I asked George Beetham, Jr., to respond to Sarah's post. Here is his reply.
Pat's comments offer a couple of strategies. But I want to address the nature of clip files and, by extension, resumes.
What you really seek to do with both resumes and clip files is to present to prospective employers a digest of why they should hire you.
You need to understand that employers will receive many resumes from many people. What you need to do to attract that employer's attention is stand out from all the rest.
If I am looking over resumes, trying to decide who will be invited in for an interview, I look for a resume and clip file that demonstrate the applicant's interest in and fitness for my publication's mission and philosophy.
I look, therefore, for resumes and clip files that demonstrate a candidate's interest in and commitment to community news reporting.
So clips from non-related publishing ventures are not going to trump clips from newspapers, everything else being equal.
For me, journalism was a second career after the first of writing journalistically styled reports for a government agency. So I not only didn't have a clip file, my work being locked away, but nothing to indicate that I would succeed in journalism.
I wrote freelance stories for little or no monetary remuneration to build a file. I talked to the editor of a local weekly paper to find out what he needed in the way of stories, and what he needed was features. I set out to write them with a vengeance and soon had a file that got me through the door.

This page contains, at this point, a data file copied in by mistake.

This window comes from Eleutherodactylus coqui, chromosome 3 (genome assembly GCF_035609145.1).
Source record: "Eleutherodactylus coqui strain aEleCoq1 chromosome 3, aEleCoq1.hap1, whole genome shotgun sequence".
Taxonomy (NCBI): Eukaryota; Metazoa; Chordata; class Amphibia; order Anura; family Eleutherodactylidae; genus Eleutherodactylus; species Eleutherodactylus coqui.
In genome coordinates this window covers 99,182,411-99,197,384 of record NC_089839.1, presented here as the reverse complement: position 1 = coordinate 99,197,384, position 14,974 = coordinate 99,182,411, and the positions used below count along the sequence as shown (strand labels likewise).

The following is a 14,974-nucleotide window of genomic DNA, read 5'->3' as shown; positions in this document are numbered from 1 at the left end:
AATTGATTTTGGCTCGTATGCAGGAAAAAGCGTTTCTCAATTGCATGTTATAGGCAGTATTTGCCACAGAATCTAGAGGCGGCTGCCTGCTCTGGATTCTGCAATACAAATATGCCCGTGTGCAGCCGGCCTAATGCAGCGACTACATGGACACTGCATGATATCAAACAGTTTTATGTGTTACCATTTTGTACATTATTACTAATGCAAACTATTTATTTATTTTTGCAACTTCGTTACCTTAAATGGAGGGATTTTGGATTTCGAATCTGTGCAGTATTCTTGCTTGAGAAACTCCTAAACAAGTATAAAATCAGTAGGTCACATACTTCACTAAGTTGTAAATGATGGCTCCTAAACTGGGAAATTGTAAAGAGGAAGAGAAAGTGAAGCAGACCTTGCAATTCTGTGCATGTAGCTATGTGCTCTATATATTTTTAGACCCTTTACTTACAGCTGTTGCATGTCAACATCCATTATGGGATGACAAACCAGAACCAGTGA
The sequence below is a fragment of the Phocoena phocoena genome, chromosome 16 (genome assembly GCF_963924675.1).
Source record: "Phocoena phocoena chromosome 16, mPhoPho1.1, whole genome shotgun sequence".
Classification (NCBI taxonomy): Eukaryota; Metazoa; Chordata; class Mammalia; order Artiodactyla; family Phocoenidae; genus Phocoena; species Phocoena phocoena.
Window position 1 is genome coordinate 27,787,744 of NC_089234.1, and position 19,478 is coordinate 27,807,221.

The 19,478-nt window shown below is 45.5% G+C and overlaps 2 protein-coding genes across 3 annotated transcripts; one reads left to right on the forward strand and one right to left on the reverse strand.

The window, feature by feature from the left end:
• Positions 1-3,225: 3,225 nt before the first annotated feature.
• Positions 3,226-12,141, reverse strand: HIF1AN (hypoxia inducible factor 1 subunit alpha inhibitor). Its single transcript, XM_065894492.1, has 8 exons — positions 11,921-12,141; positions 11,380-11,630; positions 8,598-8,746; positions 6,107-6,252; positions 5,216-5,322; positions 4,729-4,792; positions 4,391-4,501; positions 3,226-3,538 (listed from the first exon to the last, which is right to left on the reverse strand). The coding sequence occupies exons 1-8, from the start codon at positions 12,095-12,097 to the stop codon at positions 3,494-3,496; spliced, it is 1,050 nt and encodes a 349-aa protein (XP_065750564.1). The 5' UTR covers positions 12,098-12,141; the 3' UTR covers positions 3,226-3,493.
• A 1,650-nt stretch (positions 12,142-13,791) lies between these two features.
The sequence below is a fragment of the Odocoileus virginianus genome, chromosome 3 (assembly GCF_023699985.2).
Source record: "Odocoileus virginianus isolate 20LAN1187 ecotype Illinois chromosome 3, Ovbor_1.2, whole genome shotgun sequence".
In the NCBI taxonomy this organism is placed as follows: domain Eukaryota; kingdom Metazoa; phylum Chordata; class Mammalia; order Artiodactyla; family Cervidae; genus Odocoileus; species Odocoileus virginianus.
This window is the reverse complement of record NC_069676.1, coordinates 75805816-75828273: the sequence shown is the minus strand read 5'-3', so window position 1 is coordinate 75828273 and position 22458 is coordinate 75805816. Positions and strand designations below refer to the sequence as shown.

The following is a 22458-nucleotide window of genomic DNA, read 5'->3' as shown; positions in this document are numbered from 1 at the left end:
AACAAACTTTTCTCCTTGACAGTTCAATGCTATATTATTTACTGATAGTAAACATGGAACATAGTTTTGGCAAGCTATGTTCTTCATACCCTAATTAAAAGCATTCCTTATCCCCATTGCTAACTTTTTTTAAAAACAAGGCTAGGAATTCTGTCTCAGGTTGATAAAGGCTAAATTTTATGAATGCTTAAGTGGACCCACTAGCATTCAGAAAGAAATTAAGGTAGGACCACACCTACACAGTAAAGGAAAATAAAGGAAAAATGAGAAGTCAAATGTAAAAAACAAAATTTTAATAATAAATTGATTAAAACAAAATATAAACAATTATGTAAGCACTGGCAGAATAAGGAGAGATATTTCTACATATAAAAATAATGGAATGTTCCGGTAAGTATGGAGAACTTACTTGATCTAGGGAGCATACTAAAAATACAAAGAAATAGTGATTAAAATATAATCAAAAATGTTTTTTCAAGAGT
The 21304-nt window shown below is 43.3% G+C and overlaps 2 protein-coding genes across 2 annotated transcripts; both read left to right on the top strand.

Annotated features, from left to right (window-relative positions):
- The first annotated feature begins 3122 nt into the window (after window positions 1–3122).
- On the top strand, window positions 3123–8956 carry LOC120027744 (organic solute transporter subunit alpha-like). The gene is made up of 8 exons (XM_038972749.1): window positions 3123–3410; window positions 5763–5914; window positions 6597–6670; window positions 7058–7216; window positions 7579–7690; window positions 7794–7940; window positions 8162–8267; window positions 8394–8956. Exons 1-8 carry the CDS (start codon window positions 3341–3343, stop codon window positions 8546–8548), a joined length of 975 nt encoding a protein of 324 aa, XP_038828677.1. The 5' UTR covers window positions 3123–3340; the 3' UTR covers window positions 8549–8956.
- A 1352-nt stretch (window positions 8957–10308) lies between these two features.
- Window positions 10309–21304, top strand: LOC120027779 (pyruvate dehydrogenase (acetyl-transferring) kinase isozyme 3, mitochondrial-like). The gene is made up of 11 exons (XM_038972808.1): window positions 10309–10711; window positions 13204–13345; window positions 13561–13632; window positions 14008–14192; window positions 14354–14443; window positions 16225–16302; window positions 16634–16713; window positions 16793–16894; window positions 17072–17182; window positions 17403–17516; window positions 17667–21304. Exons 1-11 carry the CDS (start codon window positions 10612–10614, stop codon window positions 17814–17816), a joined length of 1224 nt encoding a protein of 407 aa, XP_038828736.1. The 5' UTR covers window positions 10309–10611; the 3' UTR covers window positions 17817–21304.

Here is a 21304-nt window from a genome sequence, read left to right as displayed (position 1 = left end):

As an aside, the editor who eventually hired me said he put little stock in clip files because he thought they represented the work of the copy desk rather than the writer. But other editors value clip files because they do demonstrate not just writing ability, but a reporter's grasp of issues.
It's correct to assume a clip file consisting of poorly edited stories is not going to get the job done. But it's also essential to present a clip file that is germane to the position for which you are applying.
So the course of action I would recommend is to contact the editor of a small, community newspaper and seek out ways to write stories the paper can use, even if it means doing that for free (a price that is always right in an age of limited budgets).
A further benefit for this strategy: I have hired people who have been freelancers or stringers who demonstrated their fitness for journalism in this way.
Another approach might be to seek out an internship, even if it is unpaid (assuming you do not have an overwhelming need to put food on the table and pay the rent). People have interned while holding down night jobs, by the way. I have hired former interns, again for their demonstrated ability.
Editors seek out people who will become good journalists. They want people who are motivated and outgoing. Journalists interact with people from government officials down to the common man/woman. Anybody who demonstrates an outgoing, but not dominating, personality and journalistic credentials makes the hiring process easier. That's your goal, to make that process a slam-dunk.